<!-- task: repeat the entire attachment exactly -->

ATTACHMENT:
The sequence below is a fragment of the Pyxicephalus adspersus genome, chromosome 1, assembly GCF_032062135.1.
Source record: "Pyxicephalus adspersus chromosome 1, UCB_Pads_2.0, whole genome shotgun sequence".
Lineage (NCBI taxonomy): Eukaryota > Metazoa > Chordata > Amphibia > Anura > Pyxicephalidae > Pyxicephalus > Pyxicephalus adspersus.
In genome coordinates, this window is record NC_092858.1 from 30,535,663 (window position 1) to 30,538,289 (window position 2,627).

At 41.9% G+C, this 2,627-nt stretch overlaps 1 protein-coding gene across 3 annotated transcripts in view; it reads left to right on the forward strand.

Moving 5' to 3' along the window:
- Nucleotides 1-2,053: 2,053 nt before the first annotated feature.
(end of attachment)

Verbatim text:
The sequence below is a fragment of the Pyxicephalus adspersus genome, chromosome 1, assembly GCF_032062135.1.
Source record: "Pyxicephalus adspersus chromosome 1, UCB_Pads_2.0, whole genome shotgun sequence".
Lineage (NCBI taxonomy): Eukaryota > Metazoa > Chordata > Amphibia > Anura > Pyxicephalidae > Pyxicephalus > Pyxicephalus adspersus.
In genome coordinates, this window is record NC_092858.1 from 30,535,663 (window position 1) to 30,538,289 (window position 2,627).

At 41.9% G+C, this 2,627-nt stretch overlaps 1 protein-coding gene across 3 annotated transcripts in view; it reads left to right on the forward strand.

Moving 5' to 3' along the window:
- Nucleotides 1-2,053: 2,053 nt before the first annotated feature.